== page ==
Most psychonauts have heard about Bicycle Day, an unofficial holiday on April 19th that celebrates the discovery of psychedelics.
The history behind this holiday — which is not to be confused with the official World Bicycle Day on June 3rd — is an interesting one that began with one of the first recorded uses of LSD.
Below, you’ll read all about the origins of Bicycle Day, when it started, the significance of the holiday, and how it’s celebrated.
What Is Bicycle Day?
Bicycle Day is a day on which psychedelic users celebrate one of the first recorded and intentional uses of LSD, just days after it was synthesized. It occurs on April 19th every year.
Why Is It Called Bicycle Day?
Interestingly, Bicycle Day is named because of driving restrictions imposed in Switzerland during the second world war.
Albert Hoffmann, the scientist who created LSD (lysergic acid diethylamide), took the first significant dose of the new drug while at work. Because of the driving restrictions, he rode his bike home that day right as the effects of the drug started kicking in.
The resulting bike ride was just as bizarre and magical as you might expect from someone who just took 250 micrograms of LSD.
This famous bike ride marks the first intentional LSD trip ever documented.
What Exactly Happened On Bicycle Day?
LSD’s beginnings date back to 1938 when Albert Hoffman was developing what he believed to be an analeptic, a stimulant for treating various ailments of the lungs and circulatory system. When the drug didn’t perform as intended (on animals), Hofmann and his team shifted focus and all but forgot about the first synthesized version of LSD for years.
Five years later, in 1943, Albert Hoffmann once again gained interest in the LSD he had synthesized and decided to create a new batch. During the process, it’s believed that he accidentally absorbed some of the compound through his fingers and was exposed to what is considered a microdose by today’s standards.
He wrote in his journal at the time that he felt slight intoxication, an altered perception of time, feelings of euphoria, and somewhat unusual introspection.
This first recorded dose was three days later when Hoffmann decided to experiment with the drug on purpose. He recorded in his journal that he took a 250 microgram dose of LSD on April 19th at approximately 4:20 pm — yes, really.
When the drug started to take effect, he decided to leave his lab and go home via his bike. He continued to trip on the somewhat large dose of LSD while he biked home and continued his psychedelic experience at his house. This bike ride — along with the first international LSD trip — is what is celebrated every Bicycle Day.
Hoffmann would go on to record his entire experience, noting in what would eventually be his memoir, LSD — My Problem Child:
“I perceived an uninterrupted stream of fantastic pictures, extraordinary shapes with intense, kaleidoscopic play of colors.”
He wrote the next day that he still felt euphoric and optimistic about his experience, and he noted that the LSD “spoke to him.” The drug reportedly told him that he had discovered something extraordinary, something that would open people’s minds and make them introspective and at one with the world. However, the drug also noted that it could be dangerous in the wrong hands and that it would be largely misunderstood by many.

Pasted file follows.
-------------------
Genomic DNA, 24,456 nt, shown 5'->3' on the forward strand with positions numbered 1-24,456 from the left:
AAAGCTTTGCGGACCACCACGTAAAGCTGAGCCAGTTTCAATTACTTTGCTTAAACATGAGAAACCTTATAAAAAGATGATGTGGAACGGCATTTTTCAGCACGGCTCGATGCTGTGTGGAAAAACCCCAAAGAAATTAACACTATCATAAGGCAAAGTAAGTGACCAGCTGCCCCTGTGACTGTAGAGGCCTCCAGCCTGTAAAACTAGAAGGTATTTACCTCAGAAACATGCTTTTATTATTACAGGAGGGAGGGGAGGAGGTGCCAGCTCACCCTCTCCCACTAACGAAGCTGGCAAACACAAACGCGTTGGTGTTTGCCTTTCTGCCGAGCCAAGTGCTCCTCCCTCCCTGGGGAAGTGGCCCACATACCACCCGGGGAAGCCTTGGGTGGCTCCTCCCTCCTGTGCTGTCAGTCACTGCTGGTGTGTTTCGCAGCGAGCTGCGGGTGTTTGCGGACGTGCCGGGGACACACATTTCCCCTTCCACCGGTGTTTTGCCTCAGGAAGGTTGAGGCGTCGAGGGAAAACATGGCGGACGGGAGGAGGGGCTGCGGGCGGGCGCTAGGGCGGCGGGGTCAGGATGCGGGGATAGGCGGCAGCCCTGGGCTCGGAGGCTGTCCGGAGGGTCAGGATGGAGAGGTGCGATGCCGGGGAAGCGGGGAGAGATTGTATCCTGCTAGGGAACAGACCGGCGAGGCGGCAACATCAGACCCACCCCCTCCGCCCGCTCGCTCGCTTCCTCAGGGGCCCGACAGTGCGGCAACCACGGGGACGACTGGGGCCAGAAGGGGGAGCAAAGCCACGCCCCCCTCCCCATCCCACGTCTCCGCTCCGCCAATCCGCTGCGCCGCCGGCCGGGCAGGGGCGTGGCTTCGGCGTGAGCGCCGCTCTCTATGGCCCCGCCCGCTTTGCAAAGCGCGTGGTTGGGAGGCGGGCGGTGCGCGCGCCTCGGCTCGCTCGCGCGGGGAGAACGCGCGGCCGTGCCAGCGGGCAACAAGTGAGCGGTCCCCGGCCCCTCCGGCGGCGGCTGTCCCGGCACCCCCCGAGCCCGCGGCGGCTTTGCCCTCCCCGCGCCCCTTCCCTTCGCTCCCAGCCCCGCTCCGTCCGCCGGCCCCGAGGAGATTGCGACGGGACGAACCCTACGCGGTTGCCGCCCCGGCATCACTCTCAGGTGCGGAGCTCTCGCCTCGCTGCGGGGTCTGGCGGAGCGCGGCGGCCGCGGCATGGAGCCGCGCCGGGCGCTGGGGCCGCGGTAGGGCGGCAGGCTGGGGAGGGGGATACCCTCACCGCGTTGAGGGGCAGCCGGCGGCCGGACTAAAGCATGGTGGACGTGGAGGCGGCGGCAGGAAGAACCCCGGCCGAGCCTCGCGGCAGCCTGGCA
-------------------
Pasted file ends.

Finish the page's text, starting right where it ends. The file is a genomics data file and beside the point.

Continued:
What’s the Significance of Bicycle Day?
Psychedelic drugs are a class of their own. They’re separate from what we might consider “party drugs” and are entirely distinct from alcohol or even marijuana. Psychedelics offer users an opportunity to glimpse within themselves and address underlying psychological or emotional disorder.
A single psychedelic experience is regularly compared to years of therapy that can bring immense understanding to the user’s life and self.
Those who celebrate Bicycle Day commemorate LSD for its mind-opening capabilities, not the euphoria or the “high” it creates.
For many people, tripping is a profoundly personal and grounding experience, allowing them to confront trauma in their past and things about themselves with which they need to cope and offering a deeper understanding of existence.
Bicycle Day is a celebration of drugs on the surface, but for psychedelic users, it’s a means of celebrating the compound that helps them cope with and understand life on a deeper level.
How Do People Celebrate Bicycle Day?
Like tripping on LSD, celebrating Bicycle Day is a personal experience for most people. While 4/20 is often celebrated by consuming cannabis with friends and fellow marijuana users, Bicycle Day is more often spent tripping in privacy or experiencing psychedelic-related art, music, or movies.
But you don’t need to take psychedelics to celebrate all that Bicycle Day represents.
Getting together with fellow psychonauts to enjoy music by The Beatles, Jimi Hendrix, Jefferson Airplane, and other psychedelic-inspired artists or songs is a good option for safe enjoyment of the holiday.
Some of the ways people celebrate Bicycle Day include:
- Take a psychedelic trip (responsibly)
- Take time to learn about psychedelics, philosophy, and spirituality
- Watch psychedelic-inspired movies (such as 2001, A Space Odyssey)
- Read psychedelic-inspired books (like One Flew Over the Cuckoo’s Nest)
- Explore psychedelic-inspired artwork by the likes of Alex Grey, Pablo Amaringo, or Lee Conklin
- Go hiking or camping
- Meditate or practice other mindfulness practices
- Check out local Bicycle Day festivals or celebrations
- Hofmann, A., & Ott, J. (1980). LSD: My problem, child. Psychedelic Reflections, 24.